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Forest Cover Change, Key Drivers and Community Perception in Wujig Mahgo Waren Forest of Northern Ethiopia

1
Department of Land Resources Management and Environmental Protection, Mekelle University, P.O. Box 231, 7000 Mekelle, Ethiopia
2
Division Forest, Nature, Landscape, Department of Earth and Environmental Sciences, University of Leuven, Celestijnenlaan 200E, P.O. Box 2411, 3001 Leuven, Belgium
3
Institute for Environment and Sanitation Studies, University of Ghana, P.O. Box LG 571, 00233 Accra, Ghana
4
Department of Botany, University of Ghana, P.O. Box LG 571, 00233 Accra, Ghana
5
Faculty of Environmental Sciences and Natural Resource Management, Norwegian University of Life Sciences, P.O. Box 5003, No-1432 Ås, Norway
*
Author to whom correspondence should be addressed.
Received: 17 January 2018 / Revised: 13 February 2018 / Accepted: 14 February 2018 / Published: 9 March 2018
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Abstract

This study assessed forest cover change from 1985 to 2016, analyzed community perception on forest cover change and its drivers, and suggested possible solutions in northern Ethiopia. Landsat images of 1985, 2000 and 2016, household interviews and focus group discussions were used. While dense forests and open forests increased by 8.2% and 32.3% respectively between 1985 and 2000, they decreased by 10.4% and 9.8% respectively from 2000 to 2016. Grasslands and cultivated land decreased in the first period by 37.3% and 5.5% but increased in the second period by 89.5% and 28.5% respectively. Fuel wood collection, cultivated land expansion, population growth; free grazing, logging for income generation and drought were the major drivers of the change reported by local communities. Soil erosion, reduction in honey bee production, flooding and drought were the most perceived impacts of the changes. Most of the farmers have a holistic understanding of forest cover change. Strengthening of forest protection, improving soil and water conservation, enrichment planting, awareness creation, payment for ecosystem services and zero grazing campaigns were mentioned as possible solutions to the current state of deforestation. In addition, concerted efforts of conservation will ensure that the forests’ ecosystems contribute to increased ecosystem services. View Full-Text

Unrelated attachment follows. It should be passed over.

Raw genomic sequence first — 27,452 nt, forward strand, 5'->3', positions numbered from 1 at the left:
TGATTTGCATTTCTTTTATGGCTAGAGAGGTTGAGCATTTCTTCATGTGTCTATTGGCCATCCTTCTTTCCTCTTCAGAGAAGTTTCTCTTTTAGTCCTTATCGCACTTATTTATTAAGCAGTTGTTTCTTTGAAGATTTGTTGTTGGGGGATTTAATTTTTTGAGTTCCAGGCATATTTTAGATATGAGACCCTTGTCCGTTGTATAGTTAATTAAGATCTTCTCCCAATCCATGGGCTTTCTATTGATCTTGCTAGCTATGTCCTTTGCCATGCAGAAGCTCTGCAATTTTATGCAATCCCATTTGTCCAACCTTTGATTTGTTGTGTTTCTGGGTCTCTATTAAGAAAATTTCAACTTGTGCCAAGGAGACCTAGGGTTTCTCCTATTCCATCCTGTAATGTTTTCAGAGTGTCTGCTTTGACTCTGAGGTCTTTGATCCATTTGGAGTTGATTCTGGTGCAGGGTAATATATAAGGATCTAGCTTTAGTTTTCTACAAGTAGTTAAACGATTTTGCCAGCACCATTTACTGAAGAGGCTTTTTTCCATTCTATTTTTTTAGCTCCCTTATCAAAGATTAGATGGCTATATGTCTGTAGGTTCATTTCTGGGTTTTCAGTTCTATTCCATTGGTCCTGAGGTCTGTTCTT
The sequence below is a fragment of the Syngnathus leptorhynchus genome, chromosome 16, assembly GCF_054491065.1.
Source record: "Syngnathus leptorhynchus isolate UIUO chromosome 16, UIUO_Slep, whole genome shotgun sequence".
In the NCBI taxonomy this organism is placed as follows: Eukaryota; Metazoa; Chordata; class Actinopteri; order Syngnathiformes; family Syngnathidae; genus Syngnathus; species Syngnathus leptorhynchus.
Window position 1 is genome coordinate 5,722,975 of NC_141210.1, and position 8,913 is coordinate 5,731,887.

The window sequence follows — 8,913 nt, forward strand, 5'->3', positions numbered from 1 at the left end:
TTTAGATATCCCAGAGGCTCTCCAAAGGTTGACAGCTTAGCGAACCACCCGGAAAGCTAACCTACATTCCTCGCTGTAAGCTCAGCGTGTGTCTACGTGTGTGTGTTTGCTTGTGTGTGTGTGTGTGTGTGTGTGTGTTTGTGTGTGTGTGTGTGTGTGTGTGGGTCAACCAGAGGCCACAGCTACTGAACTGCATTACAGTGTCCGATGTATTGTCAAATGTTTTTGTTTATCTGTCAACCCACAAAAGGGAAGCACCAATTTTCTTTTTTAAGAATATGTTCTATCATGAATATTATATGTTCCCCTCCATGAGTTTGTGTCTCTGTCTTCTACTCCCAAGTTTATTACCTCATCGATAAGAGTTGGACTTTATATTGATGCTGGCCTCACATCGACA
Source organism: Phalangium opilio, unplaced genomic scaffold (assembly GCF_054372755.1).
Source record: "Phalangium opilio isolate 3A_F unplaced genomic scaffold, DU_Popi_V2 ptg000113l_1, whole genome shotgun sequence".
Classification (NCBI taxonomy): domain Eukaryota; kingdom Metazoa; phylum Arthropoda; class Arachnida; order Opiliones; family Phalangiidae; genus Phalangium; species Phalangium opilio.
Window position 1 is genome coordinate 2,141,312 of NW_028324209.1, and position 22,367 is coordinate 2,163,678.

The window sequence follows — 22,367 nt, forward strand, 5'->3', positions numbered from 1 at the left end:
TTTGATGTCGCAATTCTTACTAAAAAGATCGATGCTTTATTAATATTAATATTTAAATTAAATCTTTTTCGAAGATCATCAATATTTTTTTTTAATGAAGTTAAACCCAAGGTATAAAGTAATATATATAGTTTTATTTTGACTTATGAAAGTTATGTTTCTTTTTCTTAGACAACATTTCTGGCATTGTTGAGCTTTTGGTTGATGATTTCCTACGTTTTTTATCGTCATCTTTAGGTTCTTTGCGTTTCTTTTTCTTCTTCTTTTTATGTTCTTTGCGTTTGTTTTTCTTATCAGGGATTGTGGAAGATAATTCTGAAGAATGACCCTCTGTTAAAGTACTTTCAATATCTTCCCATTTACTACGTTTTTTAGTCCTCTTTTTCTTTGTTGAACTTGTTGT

Keywords: forest cover change; perception; remote sensing; drivers; Ethiopia forest cover change; perception; remote sensing; drivers; Ethiopia
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This is an open access article distributed under the Creative Commons Attribution License which permits unrestricted use, distribution, and reproduction in any medium, provided the original work is properly cited. (CC BY 4.0).

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Solomon, N.; Hishe, H.; Annang, T.; Pabi, O.; Asante, I.K.; Birhane, E. Forest Cover Change, Key Drivers and Community Perception in Wujig Mahgo Waren Forest of Northern Ethiopia. Land 2018, 7, 32.

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